3 Things to Know About Honoring Dishonorable Parents – Jay Rivenbark

3 Things to Know About Honoring Dishonorable Parents

According to Ephesians 6:2, the fifth commandment that God gave to Moses was the first commandment with a promise attached to it. Exodus 10:12; “Honor your father and mother so that you may live long in the land that the Lord your God is giving you.” But what if you have dishonorable parents? How do you honor them? We’ll examine the issue in three parts.

I.       First, what does it mean to honor your parents? Honor means to respect and to assign high value or worth to someone. It does not mean that you will always like them or agree with them. From birth until death we are all individuals with our own thoughts, feelings and emotions. Conflict is inevitable. Honor doesn’t require us to become carbon copies of our parents but we are required to respect and honor them despite our differences.

This commandment takes effect from the time we are born until we die. We are to honor our parents even if they are no longer living.

II.    Secondly, let’s look at some practical ways to honor our parents.

a.       Submission to their authority even if you know more than they do. Luke 2:41-51 tells how Jesus as a twelve year old boy submitted to his parent’s authority even when they didn’t know and understand everything that he did.

b.      Obey their instructions unless it violates God’s word. Colossians 3:20 instructs us to obey our parents in all things for this is well pleasing unto the Lord.

c.       Never verbally or physically assault them. Old Testament law required the death of anyone who violated this. God took it very seriously then and He still does today.

d.      Share in everyday responsibilities. Isn’t it amazing how quickly kids learn to use smart phones and drive a car but can never seem to learn to use a vacuum cleaner or lawnmower! Deuteronomy 21:18-21 provided for the stoning of lazy and rebellious children! Wow!

e.       Don’t blame them for all your problems! Take responsibility for yourself. If you had poor examples as parents, learn from their mistakes and move on.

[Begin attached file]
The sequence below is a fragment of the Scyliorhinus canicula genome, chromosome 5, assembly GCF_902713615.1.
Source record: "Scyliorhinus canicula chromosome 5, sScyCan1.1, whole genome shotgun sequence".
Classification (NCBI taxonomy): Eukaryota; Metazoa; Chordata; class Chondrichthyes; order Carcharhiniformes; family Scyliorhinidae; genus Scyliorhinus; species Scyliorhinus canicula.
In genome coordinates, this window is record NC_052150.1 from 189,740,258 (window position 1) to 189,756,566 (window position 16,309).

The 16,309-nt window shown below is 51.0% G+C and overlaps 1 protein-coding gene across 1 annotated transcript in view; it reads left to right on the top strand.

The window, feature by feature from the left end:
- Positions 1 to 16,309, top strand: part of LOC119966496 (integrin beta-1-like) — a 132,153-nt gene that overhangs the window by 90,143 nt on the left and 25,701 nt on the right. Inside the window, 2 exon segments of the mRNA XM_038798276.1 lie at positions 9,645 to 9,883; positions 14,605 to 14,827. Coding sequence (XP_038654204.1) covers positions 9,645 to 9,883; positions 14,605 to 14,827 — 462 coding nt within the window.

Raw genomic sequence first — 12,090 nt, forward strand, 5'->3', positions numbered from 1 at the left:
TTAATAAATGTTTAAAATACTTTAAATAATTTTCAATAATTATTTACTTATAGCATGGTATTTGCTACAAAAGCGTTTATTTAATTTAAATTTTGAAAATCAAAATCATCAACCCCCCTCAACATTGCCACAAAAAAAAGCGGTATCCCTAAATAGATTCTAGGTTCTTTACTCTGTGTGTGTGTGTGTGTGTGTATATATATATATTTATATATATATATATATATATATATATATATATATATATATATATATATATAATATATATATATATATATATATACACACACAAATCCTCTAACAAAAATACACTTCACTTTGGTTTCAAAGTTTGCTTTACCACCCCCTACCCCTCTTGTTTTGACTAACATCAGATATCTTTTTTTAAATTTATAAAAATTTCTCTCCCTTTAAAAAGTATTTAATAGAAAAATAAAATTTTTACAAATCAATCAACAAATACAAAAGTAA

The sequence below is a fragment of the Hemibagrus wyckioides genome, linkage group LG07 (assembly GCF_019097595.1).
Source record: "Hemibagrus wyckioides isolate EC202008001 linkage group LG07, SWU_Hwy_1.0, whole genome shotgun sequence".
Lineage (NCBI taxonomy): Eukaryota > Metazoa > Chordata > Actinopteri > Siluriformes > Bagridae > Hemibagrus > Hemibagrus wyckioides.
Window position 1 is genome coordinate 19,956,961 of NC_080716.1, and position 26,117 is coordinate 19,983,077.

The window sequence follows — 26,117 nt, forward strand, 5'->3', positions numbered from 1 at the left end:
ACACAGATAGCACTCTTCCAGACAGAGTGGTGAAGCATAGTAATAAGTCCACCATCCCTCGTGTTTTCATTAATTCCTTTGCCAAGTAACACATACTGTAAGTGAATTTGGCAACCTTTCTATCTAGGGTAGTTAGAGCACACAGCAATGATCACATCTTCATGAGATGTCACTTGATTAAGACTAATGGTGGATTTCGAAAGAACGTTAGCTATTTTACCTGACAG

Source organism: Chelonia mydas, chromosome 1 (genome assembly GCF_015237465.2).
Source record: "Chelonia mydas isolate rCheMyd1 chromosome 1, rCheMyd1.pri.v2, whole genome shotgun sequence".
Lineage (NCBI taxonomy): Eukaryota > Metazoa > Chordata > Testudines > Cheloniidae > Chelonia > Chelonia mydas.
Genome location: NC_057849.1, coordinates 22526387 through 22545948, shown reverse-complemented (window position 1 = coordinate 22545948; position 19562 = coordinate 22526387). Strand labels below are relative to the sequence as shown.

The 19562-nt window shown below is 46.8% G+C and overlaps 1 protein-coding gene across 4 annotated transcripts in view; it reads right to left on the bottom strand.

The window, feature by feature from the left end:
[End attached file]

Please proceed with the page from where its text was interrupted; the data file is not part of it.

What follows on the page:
f.       Listen to their sound advice. Proverbs 1:5-7 declares the wise listen to sound advice but fools despise it. Isn’t it funny how the older we get the more we realize how wise our parents really were.

g.      Always look out for their best interests. In Joshua 2:12-13 Rahab negotiated a deal that would spare not only her life but the life of her parents as well. She wasn’t content until her parents had been protected.

h.      Assist them financially if it is needed and if it is desired and you are able to do so. 1 Timothy 5:3-4 tells us that it is the children’s responsibility to provide care for their aging parents and that this is pleasing to God.

i.        When you become an adult, leave home! This means physically and financially. They have done their job and made their sacrifices. Their happiness is to see their children grown, productive members of society and living on their own.

j.        Remember them often and celebrate special occasions. Birthdays, anniversaries, holidays and other times just to say hello. One quick simple word means a lot.

k.      Communicate. Talk to them, not about them. Whether in person, by phone, text or social media, stay in touch.

l.        Pray for them. They have many if not more struggles and challenges than you do.

m.    Forgive them. None of us are perfect. If you are a parent, you know the heavy burden of raising a child and the feelings of failure. Whether intentional or not, forgive them for their shortcomings.

III. Third, responding when a parent makes it difficult or impossible to honor them.

a.       Psalm 27:10 says when (not if) my father and mother forsake me (hurt me, disappoint me, abuse me, neglect me, abandon me) the Lord will care for me.

b.      Psalm 68:5 says God places the lonely individual into a family. It may be a natural family, adopted family, extended family or His church family. God desires to be everything your parents were not or are not.

c.       Romans 12:18 – If it is possible, as much as it depends on you, live peaceably with everyone (including your parents).

d.      In extremely difficult situations the best way to honor your parents may be to simply keep your distance and avoid the drama. Never stop praying for them and looking for ways to bless them. Even if the person makes it difficult to honor them as an individual, always honor their position as a parent and in doing so you’ll honor God as well.

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